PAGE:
How the Colo Industry is Changing

Eight key trends that are changing the business of providing data centers as a service, according to Gartner

Yevgeniy Sverdlik

December 9, 2015

5 Min Read
How the Colo Industry is Changing
Inside Equinix’s SV5 data center in San Jose, California (Photo: Equinix)

LAS VEGAS – The business of providing colocation data center services is changing in numerous ways and for different reasons. Customers are getting smarter about what they want from their data center providers; enterprises use more and more cloud services, and the role of colocation data centers as hubs for cloud access is growing quickly as a result; technology trends like the Internet of Things and DCIM are impacting the industry, each in its own way.

Some of the trends are having a profound effect on the competitive makeup of the market, where even some of the largest players are making big strategic changes and spending lots of money on acquisitions to adjust to the new world they are doing business in.

Bob Gill, a research director at Gartner, outlined eight of the most consequential current trends in the colocation industry at the research and consulting giant’s annual data center operations summit here this week:


While some providers are branching out, adding higher-level services, such as hosting, cloud, interconnection, or managed services, others are sticking to what’s often referred to as “pure-play colo,” providing space, power, and cooling, and doing it well and at a low cost to the customer.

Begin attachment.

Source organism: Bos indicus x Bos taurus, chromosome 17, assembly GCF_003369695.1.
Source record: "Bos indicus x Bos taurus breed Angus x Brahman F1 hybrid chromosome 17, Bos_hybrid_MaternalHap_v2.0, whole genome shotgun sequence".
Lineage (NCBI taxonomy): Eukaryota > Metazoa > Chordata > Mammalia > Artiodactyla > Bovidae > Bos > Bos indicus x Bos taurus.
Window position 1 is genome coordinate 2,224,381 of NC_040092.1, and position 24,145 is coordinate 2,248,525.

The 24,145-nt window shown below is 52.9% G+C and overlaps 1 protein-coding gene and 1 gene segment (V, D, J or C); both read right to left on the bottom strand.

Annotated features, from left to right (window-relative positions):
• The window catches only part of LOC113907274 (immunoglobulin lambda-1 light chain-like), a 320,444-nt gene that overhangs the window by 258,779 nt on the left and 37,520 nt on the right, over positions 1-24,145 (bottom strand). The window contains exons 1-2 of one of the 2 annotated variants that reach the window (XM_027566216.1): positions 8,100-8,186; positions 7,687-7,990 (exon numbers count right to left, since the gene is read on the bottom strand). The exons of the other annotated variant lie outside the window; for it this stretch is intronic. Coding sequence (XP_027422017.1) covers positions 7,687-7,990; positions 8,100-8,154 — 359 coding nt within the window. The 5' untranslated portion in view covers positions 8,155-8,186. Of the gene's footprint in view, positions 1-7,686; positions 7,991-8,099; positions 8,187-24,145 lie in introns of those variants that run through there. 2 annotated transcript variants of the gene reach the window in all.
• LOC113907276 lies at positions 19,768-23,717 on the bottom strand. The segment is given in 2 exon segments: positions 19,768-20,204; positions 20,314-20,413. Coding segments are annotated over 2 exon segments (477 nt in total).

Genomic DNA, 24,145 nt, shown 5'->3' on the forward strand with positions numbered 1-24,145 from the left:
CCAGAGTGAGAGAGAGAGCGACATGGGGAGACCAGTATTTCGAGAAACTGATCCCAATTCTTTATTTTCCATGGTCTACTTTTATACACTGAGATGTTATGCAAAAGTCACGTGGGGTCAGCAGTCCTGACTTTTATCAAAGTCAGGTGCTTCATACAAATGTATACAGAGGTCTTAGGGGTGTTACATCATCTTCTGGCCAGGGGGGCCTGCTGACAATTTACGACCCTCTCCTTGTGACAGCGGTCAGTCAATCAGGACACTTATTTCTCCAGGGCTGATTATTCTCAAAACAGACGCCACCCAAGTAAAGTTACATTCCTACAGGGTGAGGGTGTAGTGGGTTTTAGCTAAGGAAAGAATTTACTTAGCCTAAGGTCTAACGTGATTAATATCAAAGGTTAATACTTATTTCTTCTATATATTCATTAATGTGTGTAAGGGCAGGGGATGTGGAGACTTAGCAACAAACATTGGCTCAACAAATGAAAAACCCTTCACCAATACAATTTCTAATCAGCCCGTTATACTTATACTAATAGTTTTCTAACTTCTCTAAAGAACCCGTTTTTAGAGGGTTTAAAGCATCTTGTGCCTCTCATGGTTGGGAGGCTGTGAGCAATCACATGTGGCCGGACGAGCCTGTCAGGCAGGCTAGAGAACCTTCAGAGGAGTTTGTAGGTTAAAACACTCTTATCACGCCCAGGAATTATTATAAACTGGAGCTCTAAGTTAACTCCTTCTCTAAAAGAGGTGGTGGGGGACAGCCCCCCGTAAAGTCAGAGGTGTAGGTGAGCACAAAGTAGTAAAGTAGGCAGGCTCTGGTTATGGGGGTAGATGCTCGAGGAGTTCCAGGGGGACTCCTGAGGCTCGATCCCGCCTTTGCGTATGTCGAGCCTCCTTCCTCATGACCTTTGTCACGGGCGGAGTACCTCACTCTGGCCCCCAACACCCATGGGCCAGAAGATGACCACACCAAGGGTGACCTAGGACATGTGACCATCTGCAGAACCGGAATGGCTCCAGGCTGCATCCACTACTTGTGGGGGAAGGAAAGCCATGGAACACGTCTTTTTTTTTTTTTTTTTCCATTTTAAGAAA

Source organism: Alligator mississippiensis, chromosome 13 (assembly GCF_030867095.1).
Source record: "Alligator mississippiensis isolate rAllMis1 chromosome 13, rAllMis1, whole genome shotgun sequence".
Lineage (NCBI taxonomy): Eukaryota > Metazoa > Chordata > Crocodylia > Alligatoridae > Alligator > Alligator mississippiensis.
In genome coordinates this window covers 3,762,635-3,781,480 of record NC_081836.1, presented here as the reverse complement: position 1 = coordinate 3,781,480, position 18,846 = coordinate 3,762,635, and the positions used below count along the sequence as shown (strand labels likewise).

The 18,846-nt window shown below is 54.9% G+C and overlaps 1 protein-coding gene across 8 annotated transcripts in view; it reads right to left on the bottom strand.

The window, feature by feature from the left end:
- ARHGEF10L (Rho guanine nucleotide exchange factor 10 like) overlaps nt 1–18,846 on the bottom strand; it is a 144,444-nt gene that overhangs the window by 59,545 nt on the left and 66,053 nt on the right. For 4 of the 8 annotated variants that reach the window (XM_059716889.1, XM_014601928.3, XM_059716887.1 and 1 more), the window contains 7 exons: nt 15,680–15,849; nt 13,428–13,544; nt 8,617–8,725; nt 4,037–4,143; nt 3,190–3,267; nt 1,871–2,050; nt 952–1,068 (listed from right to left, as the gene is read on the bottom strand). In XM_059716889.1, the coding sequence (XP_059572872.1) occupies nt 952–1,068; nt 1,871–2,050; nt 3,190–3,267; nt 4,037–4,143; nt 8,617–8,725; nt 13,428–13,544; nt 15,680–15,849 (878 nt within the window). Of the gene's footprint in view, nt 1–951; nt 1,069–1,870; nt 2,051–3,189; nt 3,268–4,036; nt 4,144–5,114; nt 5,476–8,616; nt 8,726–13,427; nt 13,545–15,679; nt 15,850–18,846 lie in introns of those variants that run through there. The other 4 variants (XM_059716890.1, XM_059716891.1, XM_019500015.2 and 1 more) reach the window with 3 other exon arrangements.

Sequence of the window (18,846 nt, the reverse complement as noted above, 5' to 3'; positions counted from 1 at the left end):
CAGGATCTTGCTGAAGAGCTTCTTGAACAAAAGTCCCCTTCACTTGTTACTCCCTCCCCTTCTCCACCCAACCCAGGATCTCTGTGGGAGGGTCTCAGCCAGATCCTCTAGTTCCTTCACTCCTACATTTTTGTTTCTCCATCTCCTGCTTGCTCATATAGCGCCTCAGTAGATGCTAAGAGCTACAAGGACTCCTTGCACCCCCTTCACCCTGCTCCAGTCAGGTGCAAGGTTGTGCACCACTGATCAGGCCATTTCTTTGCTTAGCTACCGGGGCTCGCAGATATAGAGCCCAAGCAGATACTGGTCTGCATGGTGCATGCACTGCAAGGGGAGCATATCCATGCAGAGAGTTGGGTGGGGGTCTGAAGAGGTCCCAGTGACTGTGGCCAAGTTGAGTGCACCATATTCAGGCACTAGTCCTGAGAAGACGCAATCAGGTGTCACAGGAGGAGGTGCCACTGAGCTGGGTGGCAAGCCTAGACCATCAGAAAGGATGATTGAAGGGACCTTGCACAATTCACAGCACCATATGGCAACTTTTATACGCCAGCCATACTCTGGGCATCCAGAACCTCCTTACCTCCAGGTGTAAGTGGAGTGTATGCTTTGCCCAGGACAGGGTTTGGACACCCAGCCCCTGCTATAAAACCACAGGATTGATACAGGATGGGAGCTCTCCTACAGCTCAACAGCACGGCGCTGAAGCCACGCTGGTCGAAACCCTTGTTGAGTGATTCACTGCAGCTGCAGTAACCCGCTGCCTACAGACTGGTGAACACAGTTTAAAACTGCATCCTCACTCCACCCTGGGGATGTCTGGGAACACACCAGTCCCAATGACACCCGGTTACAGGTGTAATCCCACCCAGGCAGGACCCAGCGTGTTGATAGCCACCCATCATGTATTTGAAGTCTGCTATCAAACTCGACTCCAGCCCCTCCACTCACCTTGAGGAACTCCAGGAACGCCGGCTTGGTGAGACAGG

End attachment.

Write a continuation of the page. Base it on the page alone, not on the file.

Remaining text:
Examples of the former would be ByteGrid, which went from pure wholesale to hosting, cloud, and managed services, or Digital Realty Trust, which after the acquisition of Telx has moved into the retail colocation and interconnection space in a big way. An example of the latter is DuPont Fabros Technology, which after dabbling in retail colocation last year has changed plans and refocused squarely on wholesale space and power.

Flexible Design

As colocation customers’ understanding of their workloads and data center needs gets more sophisticated, they want more capacity and density options from colo providers. Companies often want multiple power densities in the same space – something providers like Vantage Data Centers and DuPont Fabros have designed for.

Customers also want more flexibility in capacity commitments. Aligned Data Centers, for example, launched this year offering colocation capacity customers can scale up or down and pay only for what they use.

Growing Role of DCIM

Data center infrastructure management software is having an impact on colo providers both internally and externally.

Internally, providers use it to improve efficiency and resiliency, making more informed decisions about their infrastructure using empirical data. Externally, many use DCIM to provide customers with insights into their power usage.

While a full-suite approach to DCIM is useful for internal use, colocation customers don’t need all the bells and whistles that come in a typical suite. An average customer doesn’t need 3D visualization of their environment, for example but will find visibility into their power consumption very useful.

Mergers and Acquisitions